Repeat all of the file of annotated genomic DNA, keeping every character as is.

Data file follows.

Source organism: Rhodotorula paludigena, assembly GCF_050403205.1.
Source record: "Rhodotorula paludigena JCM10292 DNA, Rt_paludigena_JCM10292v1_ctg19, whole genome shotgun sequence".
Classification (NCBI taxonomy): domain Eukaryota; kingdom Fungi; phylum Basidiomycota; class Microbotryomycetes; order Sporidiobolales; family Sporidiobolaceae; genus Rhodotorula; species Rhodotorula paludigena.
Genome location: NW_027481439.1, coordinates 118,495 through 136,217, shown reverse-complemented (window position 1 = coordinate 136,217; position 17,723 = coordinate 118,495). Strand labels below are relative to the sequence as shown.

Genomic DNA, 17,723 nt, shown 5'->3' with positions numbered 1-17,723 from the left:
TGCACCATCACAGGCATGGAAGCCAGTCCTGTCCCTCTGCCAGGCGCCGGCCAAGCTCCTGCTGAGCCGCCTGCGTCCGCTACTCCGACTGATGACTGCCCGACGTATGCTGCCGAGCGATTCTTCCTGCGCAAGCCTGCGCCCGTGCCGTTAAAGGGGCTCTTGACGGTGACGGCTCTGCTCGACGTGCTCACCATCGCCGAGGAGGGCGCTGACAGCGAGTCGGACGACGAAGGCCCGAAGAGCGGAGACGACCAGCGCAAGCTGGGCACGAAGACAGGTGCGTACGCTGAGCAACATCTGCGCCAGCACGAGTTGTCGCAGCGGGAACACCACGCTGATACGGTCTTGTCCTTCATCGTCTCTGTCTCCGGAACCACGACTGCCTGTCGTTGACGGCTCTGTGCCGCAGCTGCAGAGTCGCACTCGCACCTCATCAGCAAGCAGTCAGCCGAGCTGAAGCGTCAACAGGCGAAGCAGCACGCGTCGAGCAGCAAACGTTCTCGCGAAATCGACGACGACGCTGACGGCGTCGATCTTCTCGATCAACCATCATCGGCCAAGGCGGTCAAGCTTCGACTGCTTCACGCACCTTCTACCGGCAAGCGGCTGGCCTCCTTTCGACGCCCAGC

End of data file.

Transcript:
Source organism: Rhodotorula paludigena, assembly GCF_050403205.1.
Source record: "Rhodotorula paludigena JCM10292 DNA, Rt_paludigena_JCM10292v1_ctg19, whole genome shotgun sequence".
Classification (NCBI taxonomy): domain Eukaryota; kingdom Fungi; phylum Basidiomycota; class Microbotryomycetes; order Sporidiobolales; family Sporidiobolaceae; genus Rhodotorula; species Rhodotorula paludigena.
Genome location: NW_027481439.1, coordinates 118,495 through 136,217, shown reverse-complemented (window position 1 = coordinate 136,217; position 17,723 = coordinate 118,495). Strand labels below are relative to the sequence as shown.

Genomic DNA, 17,723 nt, shown 5'->3' with positions numbered 1-17,723 from the left:
TGCACCATCACAGGCATGGAAGCCAGTCCTGTCCCTCTGCCAGGCGCCGGCCAAGCTCCTGCTGAGCCGCCTGCGTCCGCTACTCCGACTGATGACTGCCCGACGTATGCTGCCGAGCGATTCTTCCTGCGCAAGCCTGCGCCCGTGCCGTTAAAGGGGCTCTTGACGGTGACGGCTCTGCTCGACGTGCTCACCATCGCCGAGGAGGGCGCTGACAGCGAGTCGGACGACGAAGGCCCGAAGAGCGGAGACGACCAGCGCAAGCTGGGCACGAAGACAGGTGCGTACGCTGAGCAACATCTGCGCCAGCACGAGTTGTCGCAGCGGGAACACCACGCTGATACGGTCTTGTCCTTCATCGTCTCTGTCTCCGGAACCACGACTGCCTGTCGTTGACGGCTCTGTGCCGCAGCTGCAGAGTCGCACTCGCACCTCATCAGCAAGCAGTCAGCCGAGCTGAAGCGTCAACAGGCGAAGCAGCACGCGTCGAGCAGCAAACGTTCTCGCGAAATCGACGACGACGCTGACGGCGTCGATCTTCTCGATCAACCATCATCGGCCAAGGCGGTCAAGCTTCGACTGCTTCACGCACCTTCTACCGGCAAGCGGCTGGCCTCCTTTCGACGCCCAGC